You don’t have to call this state home to understand the appeal of Arizona Highways magazine.
Readers everywhere appreciate the publication’s gorgeous photography and stellar writing – it boasts subscribers from all 50 U.S. states and two-thirds of the countries on this planet!
Not only does it have reach, but the magazine has some real staying power. It’s been around since a few engineers from the Arizona Highway Department (now known as ADOT) published the first issue back in 1925.
According to the Arizona Highways website
, the magazine’s first issues contained travel stories and photos – in black and white.
“The first issue had 26 pages, including advertisements and ran a travelogue on the Phoenix to Yuma highway. The editor listed 17 other travelogues that the magazine would cover. One thousand copies were printed and they sold for 10 cents each.
Those early issues also contained page after page of details of road-building projects ‘to tell of the work being done by the Arizona Highway Department’.”
Today the photos are in color and the issue price has risen slightly, but the magazine still operates as a division of the Arizona Department of Transportation.
We’re proud of the connection and we thought it was only fitting to provide a little bit of the magazine’s history during a week that we've devoted to Arizona’s past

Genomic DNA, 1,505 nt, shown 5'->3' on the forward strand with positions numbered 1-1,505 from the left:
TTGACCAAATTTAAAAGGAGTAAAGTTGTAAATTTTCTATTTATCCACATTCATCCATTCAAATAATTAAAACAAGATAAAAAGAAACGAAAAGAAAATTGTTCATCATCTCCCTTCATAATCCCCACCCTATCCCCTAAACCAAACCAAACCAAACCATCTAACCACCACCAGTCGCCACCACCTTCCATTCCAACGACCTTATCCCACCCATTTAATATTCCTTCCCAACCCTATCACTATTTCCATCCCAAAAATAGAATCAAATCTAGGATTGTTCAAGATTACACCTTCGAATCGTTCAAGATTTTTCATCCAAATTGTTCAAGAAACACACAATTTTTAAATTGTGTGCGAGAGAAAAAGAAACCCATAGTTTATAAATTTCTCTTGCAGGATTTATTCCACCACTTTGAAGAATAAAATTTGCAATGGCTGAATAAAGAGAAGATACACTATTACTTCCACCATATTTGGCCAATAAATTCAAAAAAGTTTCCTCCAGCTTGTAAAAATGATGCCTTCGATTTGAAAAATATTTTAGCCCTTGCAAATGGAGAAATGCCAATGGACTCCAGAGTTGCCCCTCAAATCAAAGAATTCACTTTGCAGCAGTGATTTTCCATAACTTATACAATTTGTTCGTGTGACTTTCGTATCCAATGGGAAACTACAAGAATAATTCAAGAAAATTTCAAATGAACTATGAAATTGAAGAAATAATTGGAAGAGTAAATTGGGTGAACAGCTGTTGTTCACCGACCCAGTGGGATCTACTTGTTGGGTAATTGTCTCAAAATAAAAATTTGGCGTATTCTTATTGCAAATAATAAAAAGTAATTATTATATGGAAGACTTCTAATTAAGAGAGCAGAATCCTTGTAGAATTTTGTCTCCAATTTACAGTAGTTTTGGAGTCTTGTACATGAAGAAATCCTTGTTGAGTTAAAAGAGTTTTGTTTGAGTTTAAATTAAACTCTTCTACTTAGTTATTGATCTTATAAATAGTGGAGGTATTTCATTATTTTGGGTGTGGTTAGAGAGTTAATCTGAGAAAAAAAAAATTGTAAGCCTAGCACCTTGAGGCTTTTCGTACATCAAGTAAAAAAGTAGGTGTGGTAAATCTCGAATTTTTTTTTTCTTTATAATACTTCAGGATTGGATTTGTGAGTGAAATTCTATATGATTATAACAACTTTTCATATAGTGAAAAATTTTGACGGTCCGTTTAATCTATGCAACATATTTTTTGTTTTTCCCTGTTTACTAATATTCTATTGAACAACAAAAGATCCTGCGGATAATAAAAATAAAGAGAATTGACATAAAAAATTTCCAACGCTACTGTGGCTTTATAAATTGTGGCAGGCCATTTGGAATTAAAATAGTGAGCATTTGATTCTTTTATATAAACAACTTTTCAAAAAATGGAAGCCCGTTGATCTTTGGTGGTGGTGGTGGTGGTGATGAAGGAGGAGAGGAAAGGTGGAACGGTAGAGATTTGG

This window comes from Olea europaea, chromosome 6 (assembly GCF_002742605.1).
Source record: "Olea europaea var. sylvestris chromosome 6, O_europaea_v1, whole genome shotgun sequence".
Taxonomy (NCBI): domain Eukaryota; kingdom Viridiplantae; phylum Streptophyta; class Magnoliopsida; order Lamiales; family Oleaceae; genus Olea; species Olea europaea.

To create a photographic record of the state’s 100th birthday, the magazine put a call out to amateur and professional photographers. The aim was to capture an extensive account of a day in the life of Arizona on Feb. 14, 2012. The results so far have been really good, according to Arizona Highways Photo Editor Jeff Kida.
“The idea came from us doing the February (Centennial) issue of the magazine. We looked at historic photos from the big collections … we also went to small private libraries and private collections,” Kida said. “What gave us a real sense of time and place came from everywhere.”
Photographers still have time to upload their shots. Remember, the photo must have been taken on Feb. 14, but you’ve got until Feb. 28 to submit.
“If you’re looking back 50 years from now … (the project) will hopefully answer the questions, what were they doing, what did it look like and how did people live,” Kida said.